“Jeannie was a good friend,” said Aline, seriously. “I sure will miss her.”

“Yeesh,” laughed Zenia, “tell me about it.”


Jeannie came up from the basement a few minutes later.

“Man, it’s warmer down there than it is up here,” she said, rubbing her hands over her arms. “Well, good news is the cryptkeeper there says he thinks he can fix it!”

“Shh!” hissed Aline, “don’t be mean! What if he heard you?

“He’d chop me up into bits, probably,” said Jeannie, shrugging.

“Oh man,” said Zenia, leaning back into the couch. “I can’t believe it’s going to be fixed! Imagine being warm again?”

“Well, he said it’s a pretty big job; he was elbows deep into the circuit breaker when I left him down there, so don’t get to antsy.”

The little man came up out of the basement after a half an hour, covered in cobwebs and grease stains. He was grinning madly, his blue eyes wide and sparkling.

“Very old house, and such an,” he paused and thought, “eccentric approach to wiring. I’m surprised you haven’t had trouble before now. Far too much amperage, too much strain on the capacitors, arc compressors were stuck in a reciprocity loop!”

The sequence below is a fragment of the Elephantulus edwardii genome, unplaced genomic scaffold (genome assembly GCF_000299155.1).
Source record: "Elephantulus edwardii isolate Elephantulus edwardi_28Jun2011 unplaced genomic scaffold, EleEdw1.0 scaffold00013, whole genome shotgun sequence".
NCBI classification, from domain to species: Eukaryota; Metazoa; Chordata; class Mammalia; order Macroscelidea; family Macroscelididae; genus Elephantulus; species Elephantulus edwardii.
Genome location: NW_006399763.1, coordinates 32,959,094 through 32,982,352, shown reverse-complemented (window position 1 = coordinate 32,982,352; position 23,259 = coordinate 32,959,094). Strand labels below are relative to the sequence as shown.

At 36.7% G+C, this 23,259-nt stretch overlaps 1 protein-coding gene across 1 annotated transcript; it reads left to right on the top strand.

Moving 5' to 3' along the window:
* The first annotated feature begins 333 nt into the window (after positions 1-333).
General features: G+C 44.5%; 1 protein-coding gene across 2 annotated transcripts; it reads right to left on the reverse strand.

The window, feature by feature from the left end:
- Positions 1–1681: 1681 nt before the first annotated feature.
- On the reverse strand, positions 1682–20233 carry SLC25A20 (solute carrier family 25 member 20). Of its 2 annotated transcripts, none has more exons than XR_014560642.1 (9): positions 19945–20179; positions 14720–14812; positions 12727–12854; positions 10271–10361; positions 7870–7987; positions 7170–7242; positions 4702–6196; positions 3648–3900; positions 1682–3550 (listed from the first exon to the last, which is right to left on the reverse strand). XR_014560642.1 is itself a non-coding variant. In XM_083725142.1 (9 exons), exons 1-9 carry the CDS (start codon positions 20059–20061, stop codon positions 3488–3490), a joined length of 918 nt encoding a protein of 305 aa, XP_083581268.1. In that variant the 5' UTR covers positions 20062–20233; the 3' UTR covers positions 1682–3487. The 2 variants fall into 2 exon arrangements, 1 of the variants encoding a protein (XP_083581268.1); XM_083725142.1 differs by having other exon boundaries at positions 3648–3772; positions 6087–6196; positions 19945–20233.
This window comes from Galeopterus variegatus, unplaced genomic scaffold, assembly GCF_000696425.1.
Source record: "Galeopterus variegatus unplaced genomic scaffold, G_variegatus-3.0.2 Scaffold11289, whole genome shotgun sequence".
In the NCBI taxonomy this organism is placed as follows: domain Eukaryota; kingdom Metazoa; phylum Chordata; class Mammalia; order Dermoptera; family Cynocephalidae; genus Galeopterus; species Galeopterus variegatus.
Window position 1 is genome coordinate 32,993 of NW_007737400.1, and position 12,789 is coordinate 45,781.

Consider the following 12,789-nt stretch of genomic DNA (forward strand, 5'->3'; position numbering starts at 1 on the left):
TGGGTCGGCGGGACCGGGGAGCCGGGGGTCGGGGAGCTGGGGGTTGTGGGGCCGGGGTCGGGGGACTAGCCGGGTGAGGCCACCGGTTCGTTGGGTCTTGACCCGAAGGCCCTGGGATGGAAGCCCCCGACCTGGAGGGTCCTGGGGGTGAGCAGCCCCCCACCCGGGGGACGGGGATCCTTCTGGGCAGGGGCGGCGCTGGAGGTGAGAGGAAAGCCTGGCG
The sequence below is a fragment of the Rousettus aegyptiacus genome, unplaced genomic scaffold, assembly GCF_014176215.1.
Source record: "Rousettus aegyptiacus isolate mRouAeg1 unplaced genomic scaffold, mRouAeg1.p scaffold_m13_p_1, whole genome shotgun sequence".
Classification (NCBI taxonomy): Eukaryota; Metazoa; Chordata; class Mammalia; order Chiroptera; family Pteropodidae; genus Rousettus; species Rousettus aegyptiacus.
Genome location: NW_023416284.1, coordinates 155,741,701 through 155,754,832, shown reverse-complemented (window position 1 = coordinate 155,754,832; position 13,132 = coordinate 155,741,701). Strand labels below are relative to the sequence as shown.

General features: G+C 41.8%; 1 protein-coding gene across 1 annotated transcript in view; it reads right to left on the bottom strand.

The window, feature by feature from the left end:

“Ah, man, I hate it when that happens,” said Zenia, looking up from her book. He giggled and nodded.

“I must go and get some parts, I’ll be right back.” He scurried out the door and down the walk to the huge, black, unmarked van parked on the side of the road. The three watched him through the blinds in the front window.

“Goddamn,” said Zenia. “Look at that! That’s not a repair van, that’s a kill van.” From the window they saw him crawl in the back, the van shaking as he searched through it furiously. He emerged from the front, cradling a box lovingly against his chest as he walked to the house.

“New parts, special parts,” he said, gazing down at the contents of his box. He lifted out a copper and glass tube a few inches long to show to them. “Look, see? Much better equipment!” The three women squinted. A coil of brass wound its way through the tube, and as it moved in his hand a strange sheen rippled along its glass surface, like the iridescence of bird feathers that only hinted at ultraviolet colors hidden from human eyes.

“Wow,” said Aline, brightly. “They’re really purple!” The little man nodded in agreement, and then ran down the stairs to basement.